When it comes to translating and interpreting across various languages, one of the biggest issues that professional human translators face relates to changing words or phrases that do not have a direct translation. Within this general category of lexical differences, there are certain specific kinds of language items that don’t ‘match’ from one language to another.
Non-Matching Words and Structural Language Differences
Many words that seem to have no accurate translation involve fundamental differences between how certain language items are approached in different languages. For example, one type of difference would be the ways that languages construct their verbs. Here’s one instance of this phenomenon involving different sets of ‘Western’ languages that, while sharing many characteristics, do still have their differences. In Spanish, French, and many other related European tongues, there is a direct verb for the idea that something has a comparative worth (ex: Span: “merecer”) In English, however, a different kind of phrase is substituted, where English speakers will simply pronounce that something “is worth” something, or ask “is it worth…(x)?” This key linguistic difference has spurred many errors, for example, in European speakers asking Americans “does (something) worth (something)” Here, the speakers could perhaps be forgiven for carrying over their own verb into a translation attempt that is, in the end, not accurate.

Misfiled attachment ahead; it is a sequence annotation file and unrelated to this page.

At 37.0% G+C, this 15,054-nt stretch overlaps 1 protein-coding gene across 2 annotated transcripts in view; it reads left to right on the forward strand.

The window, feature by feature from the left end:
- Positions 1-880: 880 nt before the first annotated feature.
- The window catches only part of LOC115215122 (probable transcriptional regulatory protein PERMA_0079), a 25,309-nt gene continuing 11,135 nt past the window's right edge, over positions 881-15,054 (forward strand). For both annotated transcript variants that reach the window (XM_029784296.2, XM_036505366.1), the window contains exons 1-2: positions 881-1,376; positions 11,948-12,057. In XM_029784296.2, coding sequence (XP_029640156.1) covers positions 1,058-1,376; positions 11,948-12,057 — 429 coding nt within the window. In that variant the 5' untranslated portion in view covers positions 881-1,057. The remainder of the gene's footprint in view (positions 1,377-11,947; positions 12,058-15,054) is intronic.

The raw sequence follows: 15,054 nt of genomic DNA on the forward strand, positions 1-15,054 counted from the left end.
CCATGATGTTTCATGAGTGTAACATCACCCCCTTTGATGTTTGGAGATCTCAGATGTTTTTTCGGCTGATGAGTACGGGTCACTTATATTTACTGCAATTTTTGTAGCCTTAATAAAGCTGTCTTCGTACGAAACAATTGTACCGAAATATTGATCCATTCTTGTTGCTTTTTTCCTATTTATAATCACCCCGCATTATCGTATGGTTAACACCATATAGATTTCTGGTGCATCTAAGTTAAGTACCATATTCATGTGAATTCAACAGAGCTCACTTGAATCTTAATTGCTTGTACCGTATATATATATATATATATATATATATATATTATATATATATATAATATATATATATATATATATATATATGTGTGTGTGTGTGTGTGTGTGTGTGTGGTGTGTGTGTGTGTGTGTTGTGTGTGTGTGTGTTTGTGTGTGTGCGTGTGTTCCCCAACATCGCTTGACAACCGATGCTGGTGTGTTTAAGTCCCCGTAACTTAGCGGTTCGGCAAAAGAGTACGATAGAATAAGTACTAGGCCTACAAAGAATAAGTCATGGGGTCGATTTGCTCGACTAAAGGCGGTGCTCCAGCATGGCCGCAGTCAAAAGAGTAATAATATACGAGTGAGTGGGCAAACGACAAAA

Non-Matching Words and Idiomatic Differences
Another category of words with no accurate translation involves the actual labels or names given to objects, places and people in a given language. This set of non-matching words expands as more and more slang and dialect are included. For example, if a person from one language culture uses a local food, let’s say tofu, in a phrase like “tofu-eater,” a person from another language community must respond by figuring out whether that phrase has any inherent meaning in their own language. If not, the listener must ask the speaker more about what the particular label means and how it is used in context, in order to create a new phrase in their own language that parallels the meaning.
Handling Words With No Translation
Essentially, professional human translators work around this issue, in many cases, by creating new words and phrases that mirror the significance of non-translatable words. These substitutions can be elaborate descriptions, or simple single words that may roughly correspond to how a unique word is used in its original tongue. In other words, there’s a lot of fact-finding that goes into high-level translation, and research supporting the carrying of one linguistically labeled concept from one language to another.